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How do you rebuild a professional network?
May 16, 2012 1:56 PM   Subscribe

Please help me rebuild my professional network.

(Asking for a friend. Her notes follow.)

I'm a woman in my 30s with an MBA. Due to health and childbearing and a desire to focus on my family, my work in my field has been limited for the past 10 years. While I've done some freelancing as a consultant and writer for the past 10 years, I've really been out of the workforce, in many ways, as my focus has been my young family. I do still have a very solid resume. I'd like to increase the amount of freelancing I'm doing. But, to do this, I need to pump up my network.

How do I do that? I need to connect with the kinds of people who would hire me for business consulting. Most of the people I know nowadays are moms who run small businesses (very cottage-y) or parents at my school. I've got a bit of work from some of them, but I need to reconnect with decision makers in the business community. The kind of people who sign off on $3k to $20k consulting contracts. How do I go about meeting them? I feel very out of the loop. I've got excellent marketing tools - websites, business blog, social media, etc. I've got good testimonials and solid references. I've done okay at keeping up connections and I have a decent LinkedIn network of about 500 people. I get approached by clients and have even been in the media many times, but that's all been passive. Many of my connections are just other freelancers and consultants and not likely to send work my way or connect me to the people they want to give *them* work. How do I go up the chain in my professional network, so that I'm not just connecting with other freelancers and consultants? I know I'm in a better position than many other parents returning to the workforce, but I feel that, in many ways, I'm almost starting from scratch. Any resources - books, websites, anecdotes - welcome. Thanks.

tl;dr Semi work-at-home mom with MBA looking to rebuild professional network. Has good references & marketing tools but limited professional network.
posted by Chaussette and the Pussy Cats to Work & Money (4 answers total) 11 users marked this as a favorite
 
Where do the people in your field (or the people you want to work for) go? Conferences, local meetups, professional mixers, trade shows, that kind of thing. Go to those and go to all the social events that orbit around them. It may require some travel.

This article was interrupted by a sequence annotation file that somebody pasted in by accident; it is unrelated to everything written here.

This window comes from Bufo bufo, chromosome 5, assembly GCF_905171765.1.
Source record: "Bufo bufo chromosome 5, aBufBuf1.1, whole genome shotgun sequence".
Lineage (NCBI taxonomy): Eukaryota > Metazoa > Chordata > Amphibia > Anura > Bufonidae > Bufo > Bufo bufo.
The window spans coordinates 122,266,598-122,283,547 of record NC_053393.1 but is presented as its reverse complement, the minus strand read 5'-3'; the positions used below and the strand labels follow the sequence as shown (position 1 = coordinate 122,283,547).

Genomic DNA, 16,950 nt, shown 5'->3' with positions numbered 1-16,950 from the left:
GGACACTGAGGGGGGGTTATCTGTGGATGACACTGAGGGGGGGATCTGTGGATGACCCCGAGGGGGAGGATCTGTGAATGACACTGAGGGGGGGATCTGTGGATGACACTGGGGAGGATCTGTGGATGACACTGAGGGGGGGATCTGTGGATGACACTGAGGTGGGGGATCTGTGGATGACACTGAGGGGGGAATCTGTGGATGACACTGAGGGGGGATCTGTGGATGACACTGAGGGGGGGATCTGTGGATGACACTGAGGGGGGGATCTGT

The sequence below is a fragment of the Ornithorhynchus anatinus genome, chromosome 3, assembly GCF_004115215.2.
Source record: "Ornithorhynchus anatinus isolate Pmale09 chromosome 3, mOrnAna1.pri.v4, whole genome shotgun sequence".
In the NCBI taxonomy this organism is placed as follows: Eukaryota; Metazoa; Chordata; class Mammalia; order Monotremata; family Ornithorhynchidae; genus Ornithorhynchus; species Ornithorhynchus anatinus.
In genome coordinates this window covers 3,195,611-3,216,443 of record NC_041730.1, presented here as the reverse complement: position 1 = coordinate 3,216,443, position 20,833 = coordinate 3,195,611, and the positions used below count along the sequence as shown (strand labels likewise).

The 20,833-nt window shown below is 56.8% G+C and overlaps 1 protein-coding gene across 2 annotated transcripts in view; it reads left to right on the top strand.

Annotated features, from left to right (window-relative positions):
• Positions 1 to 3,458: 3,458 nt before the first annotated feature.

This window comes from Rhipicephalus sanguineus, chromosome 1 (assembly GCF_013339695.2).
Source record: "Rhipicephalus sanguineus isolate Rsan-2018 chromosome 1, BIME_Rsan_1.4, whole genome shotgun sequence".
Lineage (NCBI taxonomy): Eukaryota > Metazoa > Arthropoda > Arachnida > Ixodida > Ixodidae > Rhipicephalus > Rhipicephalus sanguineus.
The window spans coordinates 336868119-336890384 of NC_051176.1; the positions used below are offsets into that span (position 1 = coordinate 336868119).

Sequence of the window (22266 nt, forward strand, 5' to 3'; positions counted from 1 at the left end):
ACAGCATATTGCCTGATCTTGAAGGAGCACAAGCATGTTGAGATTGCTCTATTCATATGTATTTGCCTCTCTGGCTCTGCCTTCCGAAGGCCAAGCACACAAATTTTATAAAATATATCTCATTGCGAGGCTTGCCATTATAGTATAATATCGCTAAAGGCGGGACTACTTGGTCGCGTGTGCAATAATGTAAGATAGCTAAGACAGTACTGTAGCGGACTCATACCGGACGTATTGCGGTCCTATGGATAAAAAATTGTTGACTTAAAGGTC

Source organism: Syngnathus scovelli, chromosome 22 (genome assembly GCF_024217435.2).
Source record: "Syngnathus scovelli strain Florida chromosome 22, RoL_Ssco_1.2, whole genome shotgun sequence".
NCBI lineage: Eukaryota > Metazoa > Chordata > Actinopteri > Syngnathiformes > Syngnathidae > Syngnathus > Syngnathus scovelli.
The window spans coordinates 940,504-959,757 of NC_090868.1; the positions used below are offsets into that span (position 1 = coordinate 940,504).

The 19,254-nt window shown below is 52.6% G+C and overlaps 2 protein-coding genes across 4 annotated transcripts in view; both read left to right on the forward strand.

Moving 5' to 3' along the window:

posted by Ghostride The Whip at 2:03 PM on May 16, 2012 [1 favorite]


Anyone you've worked with before is not only a potential client again but also a potential referee. Pass a personal note to any clients that have hired you in the past, saying you're back in the game and would like to grab a cup of coffee. If they bite, ask them to keep you in mind for any new projects and if they could perhaps soft introduce you to a couple of contacts.

Target your efforts to ways you can avoid the "cold" sell and try use as much energy on introductions and referrals. Even the moms you know might have husbands or friends who can use your services. The more you tell people you're looking for new projects, the more likely they'll think of you when someone else says "I need to hire someone for thing X."

Be part of the ethereal of your network and it will pay off.
posted by Rodrigo Lamaitre at 2:05 PM on May 16, 2012 [1 favorite]


Another freelancer here, and I've gotten contracts that size before.

Here are the main ways that I find people/projects:

• Send out short brief blurbs introducing yourself to companies and include your contact info and a few relevant skills: How do you find these companies? Google. Linkedin.The library. But have target companies in mind so that is likely that they can use your skills. Are there magazines written for companies that you would like to do things for? Look up the magazine and they often have a "best X companies of the year".....use that as your list.Seriously there are lists with email addresses and company names and numbers.

• Linkedin.It needs to state that you are independent (give yourself a title with relevant skills),and list specialties.Specialties should not be freelancer writer or editor(or 10000 other people will be listed if there is a search), but list things that are unique to your background and skill set. Also have a link to your website and contact info. I do/have gotten a lot of work this way -- not even from my contacts or people who know people, but people searching for a skill set. I'm assuming that with an MBA there are unique things that you have done/can do.List them. Include descriptions of previous jobs if they are relevant.

• Former colleagues (again,Linked in is great for this)...or as Rodrigo states, let them know that you are available for projects.

Do whatever works for you...I don't really do these other things, but some pple do phone calls or network. I've heard of other people who have a blog for their likely customers and get work that way. Experiment and do what works for you.

If you want another set of eyeballs to see your LinkedIn after you modify it, feel free to ping/memail me.

posted by Wolfster at 2:14 PM on May 16, 2012 [1 favorite]


Thanks, I will pass this along.

@Wolfster, thanks for the offer. Not sure she wants to come out of hiding, but I'll let her know.
posted by Chaussette and the Pussy Cats at 4:24 PM on May 20, 2012


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